Similarly, as a webnovelist, you can write whatever story you want and publish the chapters whenever you want. You can publish every day, once a week―it’s up to you. You can even publish the entire novel right away if you already finished writing it.

You set your own schedule. You can be as rigid or as flexible as you want. It’s your freedom.

Express yourself

Blogger is a very broad term. You can literally blog about almost anything and everything. Opinions, experiences, dreams, news, photos, videos―you name it, you can blog about it. Blogging is an excellent way to express yourself.

On the contrary, there is only one way to express yourself as a webnovelist and that is through stories. More specifically, stories in the format of a novel. By “express yourself”, I mean writing in your own style. Whether you’re writing fiction or non-fiction novel, you’re the one stringing the words together. You have your own way of expressing a story.

Instant Feedback

This is the age of the Internet. It’s available 24/7 to anyone who has internet connection. As a blogger, once you publish a post, it’s out there. People can find it, read it, and comment instantly. This is also true for a webnovelist. Once you publish a chapter, your readers can instantly comment.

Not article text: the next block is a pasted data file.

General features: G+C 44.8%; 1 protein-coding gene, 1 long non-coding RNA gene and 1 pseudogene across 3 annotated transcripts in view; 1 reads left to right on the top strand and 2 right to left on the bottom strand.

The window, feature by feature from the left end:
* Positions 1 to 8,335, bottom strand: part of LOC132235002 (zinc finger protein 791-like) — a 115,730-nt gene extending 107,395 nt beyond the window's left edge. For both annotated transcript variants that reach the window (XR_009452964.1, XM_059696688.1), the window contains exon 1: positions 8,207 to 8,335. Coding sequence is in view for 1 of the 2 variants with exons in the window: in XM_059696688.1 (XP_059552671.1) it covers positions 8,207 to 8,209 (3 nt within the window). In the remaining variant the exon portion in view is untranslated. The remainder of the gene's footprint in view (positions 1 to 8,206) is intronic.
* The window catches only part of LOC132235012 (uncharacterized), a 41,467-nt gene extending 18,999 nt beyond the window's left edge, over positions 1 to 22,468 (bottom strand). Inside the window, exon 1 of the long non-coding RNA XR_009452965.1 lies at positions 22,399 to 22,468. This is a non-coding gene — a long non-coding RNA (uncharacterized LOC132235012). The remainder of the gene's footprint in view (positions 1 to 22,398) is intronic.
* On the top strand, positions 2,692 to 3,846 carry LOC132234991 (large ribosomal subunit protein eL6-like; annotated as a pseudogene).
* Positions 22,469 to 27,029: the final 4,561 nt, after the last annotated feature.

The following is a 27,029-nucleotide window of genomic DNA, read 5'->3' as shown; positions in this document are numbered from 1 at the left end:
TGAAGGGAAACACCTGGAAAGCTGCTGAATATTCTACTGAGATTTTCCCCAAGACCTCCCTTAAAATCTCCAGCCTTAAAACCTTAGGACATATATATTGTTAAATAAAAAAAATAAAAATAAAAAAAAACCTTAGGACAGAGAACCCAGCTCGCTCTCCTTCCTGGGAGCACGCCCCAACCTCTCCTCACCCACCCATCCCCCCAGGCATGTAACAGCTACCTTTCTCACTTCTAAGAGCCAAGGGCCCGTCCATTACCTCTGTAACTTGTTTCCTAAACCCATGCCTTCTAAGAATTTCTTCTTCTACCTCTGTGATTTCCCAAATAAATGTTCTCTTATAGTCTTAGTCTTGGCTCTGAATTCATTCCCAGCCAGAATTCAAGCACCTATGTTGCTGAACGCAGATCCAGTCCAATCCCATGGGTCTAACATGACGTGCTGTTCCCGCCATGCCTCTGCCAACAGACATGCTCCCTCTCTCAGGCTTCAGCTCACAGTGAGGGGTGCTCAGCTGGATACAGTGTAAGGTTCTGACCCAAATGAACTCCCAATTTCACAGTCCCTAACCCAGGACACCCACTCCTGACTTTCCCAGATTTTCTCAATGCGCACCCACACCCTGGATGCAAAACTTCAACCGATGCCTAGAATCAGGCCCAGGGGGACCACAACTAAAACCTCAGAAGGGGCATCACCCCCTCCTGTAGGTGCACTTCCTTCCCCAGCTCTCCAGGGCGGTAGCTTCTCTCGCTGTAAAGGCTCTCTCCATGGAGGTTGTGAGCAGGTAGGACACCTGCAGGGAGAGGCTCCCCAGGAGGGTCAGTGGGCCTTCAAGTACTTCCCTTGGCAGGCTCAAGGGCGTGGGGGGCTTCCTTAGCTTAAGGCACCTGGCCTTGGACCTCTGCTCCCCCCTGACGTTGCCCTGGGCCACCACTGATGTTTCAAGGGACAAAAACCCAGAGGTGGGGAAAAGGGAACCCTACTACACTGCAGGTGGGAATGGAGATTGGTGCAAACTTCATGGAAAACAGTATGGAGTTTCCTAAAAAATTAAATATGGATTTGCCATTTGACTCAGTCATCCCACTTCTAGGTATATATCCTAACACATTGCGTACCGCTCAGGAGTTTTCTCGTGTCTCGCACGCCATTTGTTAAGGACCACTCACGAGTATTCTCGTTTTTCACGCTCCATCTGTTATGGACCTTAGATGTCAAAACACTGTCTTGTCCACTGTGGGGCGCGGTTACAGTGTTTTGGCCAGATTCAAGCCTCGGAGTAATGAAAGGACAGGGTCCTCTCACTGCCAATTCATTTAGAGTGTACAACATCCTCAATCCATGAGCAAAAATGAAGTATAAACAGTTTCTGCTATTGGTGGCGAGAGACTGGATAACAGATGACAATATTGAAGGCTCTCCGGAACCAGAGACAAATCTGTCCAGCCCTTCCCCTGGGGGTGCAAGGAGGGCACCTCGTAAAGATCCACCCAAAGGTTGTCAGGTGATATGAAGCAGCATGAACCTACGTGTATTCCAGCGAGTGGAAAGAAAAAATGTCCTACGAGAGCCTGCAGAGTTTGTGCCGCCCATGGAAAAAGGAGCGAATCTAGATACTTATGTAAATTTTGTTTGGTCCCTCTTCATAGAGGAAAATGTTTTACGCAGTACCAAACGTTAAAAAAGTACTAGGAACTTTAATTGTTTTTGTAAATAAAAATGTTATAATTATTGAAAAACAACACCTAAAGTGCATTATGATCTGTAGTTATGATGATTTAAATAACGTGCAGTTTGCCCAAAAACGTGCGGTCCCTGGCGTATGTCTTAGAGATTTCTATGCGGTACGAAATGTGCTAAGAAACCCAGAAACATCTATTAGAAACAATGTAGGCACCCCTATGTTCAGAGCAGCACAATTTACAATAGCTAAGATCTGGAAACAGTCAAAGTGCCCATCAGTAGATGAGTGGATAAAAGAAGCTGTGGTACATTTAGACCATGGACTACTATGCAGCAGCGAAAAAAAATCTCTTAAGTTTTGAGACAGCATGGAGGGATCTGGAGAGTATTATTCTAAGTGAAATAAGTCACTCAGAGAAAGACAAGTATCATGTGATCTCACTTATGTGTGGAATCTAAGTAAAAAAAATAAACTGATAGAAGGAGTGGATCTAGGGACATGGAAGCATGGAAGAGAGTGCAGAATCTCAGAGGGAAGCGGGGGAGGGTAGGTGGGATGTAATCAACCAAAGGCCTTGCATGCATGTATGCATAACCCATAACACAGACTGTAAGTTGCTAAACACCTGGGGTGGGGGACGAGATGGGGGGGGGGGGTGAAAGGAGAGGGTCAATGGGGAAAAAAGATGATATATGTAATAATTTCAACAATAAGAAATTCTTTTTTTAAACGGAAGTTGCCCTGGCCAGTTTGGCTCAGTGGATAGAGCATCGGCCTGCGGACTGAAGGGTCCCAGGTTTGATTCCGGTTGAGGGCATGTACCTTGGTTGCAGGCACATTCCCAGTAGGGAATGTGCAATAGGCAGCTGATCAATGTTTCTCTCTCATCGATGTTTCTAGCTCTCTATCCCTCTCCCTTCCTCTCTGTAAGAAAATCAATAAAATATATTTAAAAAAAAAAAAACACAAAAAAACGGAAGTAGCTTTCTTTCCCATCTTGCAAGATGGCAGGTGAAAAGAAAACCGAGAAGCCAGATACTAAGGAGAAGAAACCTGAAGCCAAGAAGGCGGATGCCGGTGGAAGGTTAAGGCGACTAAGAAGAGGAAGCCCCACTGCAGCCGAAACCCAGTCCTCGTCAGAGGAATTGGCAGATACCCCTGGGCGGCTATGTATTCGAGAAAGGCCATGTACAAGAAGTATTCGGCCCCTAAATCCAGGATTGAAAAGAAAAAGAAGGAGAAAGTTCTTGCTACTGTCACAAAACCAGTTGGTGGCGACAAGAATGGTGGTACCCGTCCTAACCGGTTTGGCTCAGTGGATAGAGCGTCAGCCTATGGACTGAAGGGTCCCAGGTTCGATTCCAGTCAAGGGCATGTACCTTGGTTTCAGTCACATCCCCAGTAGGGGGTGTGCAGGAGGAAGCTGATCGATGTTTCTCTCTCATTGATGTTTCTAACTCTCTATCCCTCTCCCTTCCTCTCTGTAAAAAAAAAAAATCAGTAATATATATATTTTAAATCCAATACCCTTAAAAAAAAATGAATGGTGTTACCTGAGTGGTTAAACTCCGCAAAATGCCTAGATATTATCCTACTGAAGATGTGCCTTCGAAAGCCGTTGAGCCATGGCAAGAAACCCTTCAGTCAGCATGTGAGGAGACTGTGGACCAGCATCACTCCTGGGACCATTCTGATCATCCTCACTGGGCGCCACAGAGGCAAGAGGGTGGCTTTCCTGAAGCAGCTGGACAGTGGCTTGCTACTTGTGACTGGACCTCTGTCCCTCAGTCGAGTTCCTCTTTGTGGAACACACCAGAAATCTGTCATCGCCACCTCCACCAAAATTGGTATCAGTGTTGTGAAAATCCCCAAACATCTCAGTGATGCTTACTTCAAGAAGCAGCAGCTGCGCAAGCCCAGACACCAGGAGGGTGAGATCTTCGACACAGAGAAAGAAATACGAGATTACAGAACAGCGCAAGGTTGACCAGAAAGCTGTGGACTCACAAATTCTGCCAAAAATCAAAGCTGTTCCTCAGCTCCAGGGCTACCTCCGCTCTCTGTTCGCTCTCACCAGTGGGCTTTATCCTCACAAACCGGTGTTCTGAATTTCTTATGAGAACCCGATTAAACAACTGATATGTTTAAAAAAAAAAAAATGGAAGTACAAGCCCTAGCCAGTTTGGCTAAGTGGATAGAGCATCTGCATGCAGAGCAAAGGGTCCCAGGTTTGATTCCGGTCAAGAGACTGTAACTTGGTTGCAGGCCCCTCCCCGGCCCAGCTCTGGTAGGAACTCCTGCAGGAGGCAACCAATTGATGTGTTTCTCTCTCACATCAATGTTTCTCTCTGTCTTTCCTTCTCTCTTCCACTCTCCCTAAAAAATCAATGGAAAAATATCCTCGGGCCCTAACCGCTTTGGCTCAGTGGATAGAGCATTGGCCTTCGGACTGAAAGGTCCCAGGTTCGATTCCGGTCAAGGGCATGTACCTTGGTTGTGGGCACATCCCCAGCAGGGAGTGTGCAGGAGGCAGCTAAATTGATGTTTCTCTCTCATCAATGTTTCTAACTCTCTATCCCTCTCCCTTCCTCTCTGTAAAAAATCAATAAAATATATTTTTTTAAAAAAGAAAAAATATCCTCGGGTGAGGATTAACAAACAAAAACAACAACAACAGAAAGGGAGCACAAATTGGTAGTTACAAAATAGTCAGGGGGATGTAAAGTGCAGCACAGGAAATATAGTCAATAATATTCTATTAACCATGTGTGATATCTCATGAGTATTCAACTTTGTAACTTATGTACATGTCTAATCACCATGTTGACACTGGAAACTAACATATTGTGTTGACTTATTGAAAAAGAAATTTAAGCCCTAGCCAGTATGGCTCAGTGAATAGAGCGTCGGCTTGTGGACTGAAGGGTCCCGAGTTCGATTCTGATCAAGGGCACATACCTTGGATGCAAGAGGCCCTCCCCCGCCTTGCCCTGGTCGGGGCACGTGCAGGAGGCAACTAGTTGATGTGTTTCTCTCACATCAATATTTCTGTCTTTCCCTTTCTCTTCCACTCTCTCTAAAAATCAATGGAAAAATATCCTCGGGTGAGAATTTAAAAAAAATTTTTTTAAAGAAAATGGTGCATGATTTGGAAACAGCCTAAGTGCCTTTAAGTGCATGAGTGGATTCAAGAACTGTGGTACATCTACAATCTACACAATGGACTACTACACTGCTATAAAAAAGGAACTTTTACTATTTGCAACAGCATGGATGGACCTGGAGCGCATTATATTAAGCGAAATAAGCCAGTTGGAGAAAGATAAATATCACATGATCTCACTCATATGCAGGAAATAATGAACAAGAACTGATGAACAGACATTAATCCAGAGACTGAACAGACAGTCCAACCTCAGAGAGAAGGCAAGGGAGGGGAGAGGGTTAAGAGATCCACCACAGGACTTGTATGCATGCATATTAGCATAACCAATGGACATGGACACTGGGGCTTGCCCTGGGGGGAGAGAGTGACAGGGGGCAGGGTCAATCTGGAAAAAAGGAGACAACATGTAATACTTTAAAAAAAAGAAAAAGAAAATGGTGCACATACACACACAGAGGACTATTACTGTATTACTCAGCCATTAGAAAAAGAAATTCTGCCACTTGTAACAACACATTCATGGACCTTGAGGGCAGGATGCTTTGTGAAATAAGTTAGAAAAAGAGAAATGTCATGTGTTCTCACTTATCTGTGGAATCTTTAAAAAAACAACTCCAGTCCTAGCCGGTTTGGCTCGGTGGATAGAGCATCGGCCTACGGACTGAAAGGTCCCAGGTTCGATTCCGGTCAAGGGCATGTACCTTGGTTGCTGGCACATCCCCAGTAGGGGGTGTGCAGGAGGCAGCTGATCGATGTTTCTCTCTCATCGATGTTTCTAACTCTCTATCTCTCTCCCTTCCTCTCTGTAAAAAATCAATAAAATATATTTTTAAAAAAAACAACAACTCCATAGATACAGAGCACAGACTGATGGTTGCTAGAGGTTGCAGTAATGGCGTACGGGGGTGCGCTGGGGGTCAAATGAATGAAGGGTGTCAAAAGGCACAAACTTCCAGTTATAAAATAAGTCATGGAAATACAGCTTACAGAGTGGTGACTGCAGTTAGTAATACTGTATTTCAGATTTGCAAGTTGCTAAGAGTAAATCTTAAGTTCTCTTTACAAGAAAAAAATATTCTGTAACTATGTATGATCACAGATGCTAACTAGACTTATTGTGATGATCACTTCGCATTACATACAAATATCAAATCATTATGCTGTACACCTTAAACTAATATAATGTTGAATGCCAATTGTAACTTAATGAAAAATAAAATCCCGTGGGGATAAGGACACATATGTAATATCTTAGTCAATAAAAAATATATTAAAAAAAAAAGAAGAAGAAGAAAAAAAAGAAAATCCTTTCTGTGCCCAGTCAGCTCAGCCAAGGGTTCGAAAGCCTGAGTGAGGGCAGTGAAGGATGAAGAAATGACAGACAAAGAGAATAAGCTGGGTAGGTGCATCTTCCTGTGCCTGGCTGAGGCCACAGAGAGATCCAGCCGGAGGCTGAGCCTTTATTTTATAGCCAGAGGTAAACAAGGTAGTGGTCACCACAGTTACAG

What’s great about this is that you’ll know immediately what others think about what you wrote. If they love it, then of course you’ll feel happy and know that you’re doing something right. It will also motivate you to keep on working hard.

You’ll also receive constructive criticisms. They’re not fun because they point out the flaws in your writing. But they’re not called “constructive” for nothing. Good constructive criticisms point out flaws but also offer suggestions on how to improve them. Depending on how you perceive and filter these suggestions, they can be a great way to improve your writing.

On the flip side are the dreaded criticisms. As a blogger, I’ve had my fair share of getting into nasty online fights because someone didn’t agree with my opinions. Most of the time, we bloggers are civilized people. We are friendly and supportive of each other. Sometimes, however, there are just rude people on the web, hateful trolls, who’ll insult you just because they feel that they’re right and everyone else is wrong. Toxic people is what I call them.